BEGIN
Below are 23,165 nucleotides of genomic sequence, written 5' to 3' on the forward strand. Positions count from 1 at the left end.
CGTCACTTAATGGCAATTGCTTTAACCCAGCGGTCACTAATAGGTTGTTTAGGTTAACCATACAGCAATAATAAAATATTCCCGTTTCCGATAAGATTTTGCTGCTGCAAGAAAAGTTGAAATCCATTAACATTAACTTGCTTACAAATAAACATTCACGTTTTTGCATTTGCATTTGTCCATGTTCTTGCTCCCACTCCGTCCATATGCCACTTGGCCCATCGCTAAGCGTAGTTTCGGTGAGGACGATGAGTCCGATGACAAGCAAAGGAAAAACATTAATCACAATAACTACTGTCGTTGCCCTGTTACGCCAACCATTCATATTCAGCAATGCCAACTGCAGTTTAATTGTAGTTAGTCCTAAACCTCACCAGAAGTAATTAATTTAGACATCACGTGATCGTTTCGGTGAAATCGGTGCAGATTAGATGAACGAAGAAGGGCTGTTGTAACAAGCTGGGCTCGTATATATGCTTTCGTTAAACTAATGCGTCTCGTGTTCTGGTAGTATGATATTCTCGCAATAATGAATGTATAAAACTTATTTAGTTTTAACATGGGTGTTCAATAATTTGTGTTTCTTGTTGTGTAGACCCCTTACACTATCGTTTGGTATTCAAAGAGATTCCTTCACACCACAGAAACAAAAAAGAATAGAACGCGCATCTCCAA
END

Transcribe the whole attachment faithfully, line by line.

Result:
Below are 23,165 nucleotides of genomic sequence, written 5' to 3' on the forward strand. Positions count from 1 at the left end.
CGTCACTTAATGGCAATTGCTTTAACCCAGCGGTCACTAATAGGTTGTTTAGGTTAACCATACAGCAATAATAAAATATTCCCGTTTCCGATAAGATTTTGCTGCTGCAAGAAAAGTTGAAATCCATTAACATTAACTTGCTTACAAATAAACATTCACGTTTTTGCATTTGCATTTGTCCATGTTCTTGCTCCCACTCCGTCCATATGCCACTTGGCCCATCGCTAAGCGTAGTTTCGGTGAGGACGATGAGTCCGATGACAAGCAAAGGAAAAACATTAATCACAATAACTACTGTCGTTGCCCTGTTACGCCAACCATTCATATTCAGCAATGCCAACTGCAGTTTAATTGTAGTTAGTCCTAAACCTCACCAGAAGTAATTAATTTAGACATCACGTGATCGTTTCGGTGAAATCGGTGCAGATTAGATGAACGAAGAAGGGCTGTTGTAACAAGCTGGGCTCGTATATATGCTTTCGTTAAACTAATGCGTCTCGTGTTCTGGTAGTATGATATTCTCGCAATAATGAATGTATAAAACTTATTTAGTTTTAACATGGGTGTTCAATAATTTGTGTTTCTTGTTGTGTAGACCCCTTACACTATCGTTTGGTATTCAAAGAGATTCCTTCACACCACAGAAACAAAAAAGAATAGAACGCGCATCTCCAA